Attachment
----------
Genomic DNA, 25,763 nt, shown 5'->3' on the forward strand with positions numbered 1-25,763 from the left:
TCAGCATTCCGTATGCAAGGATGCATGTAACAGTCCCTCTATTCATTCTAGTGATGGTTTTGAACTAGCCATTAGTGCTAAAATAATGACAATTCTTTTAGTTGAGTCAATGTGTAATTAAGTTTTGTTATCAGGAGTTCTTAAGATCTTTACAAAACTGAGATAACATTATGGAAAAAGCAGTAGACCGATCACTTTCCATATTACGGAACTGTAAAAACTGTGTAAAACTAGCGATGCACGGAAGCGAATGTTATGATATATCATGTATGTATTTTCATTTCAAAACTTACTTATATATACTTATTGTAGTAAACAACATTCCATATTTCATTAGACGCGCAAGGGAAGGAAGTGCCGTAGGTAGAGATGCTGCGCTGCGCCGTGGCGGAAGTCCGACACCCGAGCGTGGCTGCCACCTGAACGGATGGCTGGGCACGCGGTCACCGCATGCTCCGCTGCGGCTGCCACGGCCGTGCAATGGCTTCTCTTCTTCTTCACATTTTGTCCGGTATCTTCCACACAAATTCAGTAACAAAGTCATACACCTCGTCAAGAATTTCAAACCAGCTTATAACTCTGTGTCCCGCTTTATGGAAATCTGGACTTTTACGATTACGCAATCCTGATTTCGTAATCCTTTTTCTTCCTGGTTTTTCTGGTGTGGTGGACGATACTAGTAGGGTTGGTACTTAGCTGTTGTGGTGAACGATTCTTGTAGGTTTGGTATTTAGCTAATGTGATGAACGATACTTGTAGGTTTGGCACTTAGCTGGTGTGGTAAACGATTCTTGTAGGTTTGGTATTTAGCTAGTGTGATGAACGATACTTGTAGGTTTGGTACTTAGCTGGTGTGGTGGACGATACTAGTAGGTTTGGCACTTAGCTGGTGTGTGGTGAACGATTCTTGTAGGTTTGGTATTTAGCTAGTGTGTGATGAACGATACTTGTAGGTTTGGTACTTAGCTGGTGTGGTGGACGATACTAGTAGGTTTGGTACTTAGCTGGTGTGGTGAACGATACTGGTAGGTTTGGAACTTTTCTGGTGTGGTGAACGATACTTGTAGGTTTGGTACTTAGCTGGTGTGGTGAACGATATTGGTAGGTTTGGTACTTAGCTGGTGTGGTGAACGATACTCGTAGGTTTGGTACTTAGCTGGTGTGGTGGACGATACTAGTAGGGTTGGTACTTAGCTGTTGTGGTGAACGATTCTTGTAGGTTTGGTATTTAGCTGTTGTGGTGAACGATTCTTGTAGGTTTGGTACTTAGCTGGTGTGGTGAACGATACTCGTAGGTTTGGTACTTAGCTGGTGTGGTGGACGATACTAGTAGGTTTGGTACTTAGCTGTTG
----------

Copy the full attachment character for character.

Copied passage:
Genomic DNA, 25,763 nt, shown 5'->3' on the forward strand with positions numbered 1-25,763 from the left:
TCAGCATTCCGTATGCAAGGATGCATGTAACAGTCCCTCTATTCATTCTAGTGATGGTTTTGAACTAGCCATTAGTGCTAAAATAATGACAATTCTTTTAGTTGAGTCAATGTGTAATTAAGTTTTGTTATCAGGAGTTCTTAAGATCTTTACAAAACTGAGATAACATTATGGAAAAAGCAGTAGACCGATCACTTTCCATATTACGGAACTGTAAAAACTGTGTAAAACTAGCGATGCACGGAAGCGAATGTTATGATATATCATGTATGTATTTTCATTTCAAAACTTACTTATATATACTTATTGTAGTAAACAACATTCCATATTTCATTAGACGCGCAAGGGAAGGAAGTGCCGTAGGTAGAGATGCTGCGCTGCGCCGTGGCGGAAGTCCGACACCCGAGCGTGGCTGCCACCTGAACGGATGGCTGGGCACGCGGTCACCGCATGCTCCGCTGCGGCTGCCACGGCCGTGCAATGGCTTCTCTTCTTCTTCACATTTTGTCCGGTATCTTCCACACAAATTCAGTAACAAAGTCATACACCTCGTCAAGAATTTCAAACCAGCTTATAACTCTGTGTCCCGCTTTATGGAAATCTGGACTTTTACGATTACGCAATCCTGATTTCGTAATCCTTTTTCTTCCTGGTTTTTCTGGTGTGGTGGACGATACTAGTAGGGTTGGTACTTAGCTGTTGTGGTGAACGATTCTTGTAGGTTTGGTATTTAGCTAATGTGATGAACGATACTTGTAGGTTTGGCACTTAGCTGGTGTGGTAAACGATTCTTGTAGGTTTGGTATTTAGCTAGTGTGATGAACGATACTTGTAGGTTTGGTACTTAGCTGGTGTGGTGGACGATACTAGTAGGTTTGGCACTTAGCTGGTGTGTGGTGAACGATTCTTGTAGGTTTGGTATTTAGCTAGTGTGTGATGAACGATACTTGTAGGTTTGGTACTTAGCTGGTGTGGTGGACGATACTAGTAGGTTTGGTACTTAGCTGGTGTGGTGAACGATACTGGTAGGTTTGGAACTTTTCTGGTGTGGTGAACGATACTTGTAGGTTTGGTACTTAGCTGGTGTGGTGAACGATATTGGTAGGTTTGGTACTTAGCTGGTGTGGTGAACGATACTCGTAGGTTTGGTACTTAGCTGGTGTGGTGGACGATACTAGTAGGGTTGGTACTTAGCTGTTGTGGTGAACGATTCTTGTAGGTTTGGTATTTAGCTGTTGTGGTGAACGATTCTTGTAGGTTTGGTACTTAGCTGGTGTGGTGAACGATACTCGTAGGTTTGGTACTTAGCTGGTGTGGTGGACGATACTAGTAGGTTTGGTACTTAGCTGTTG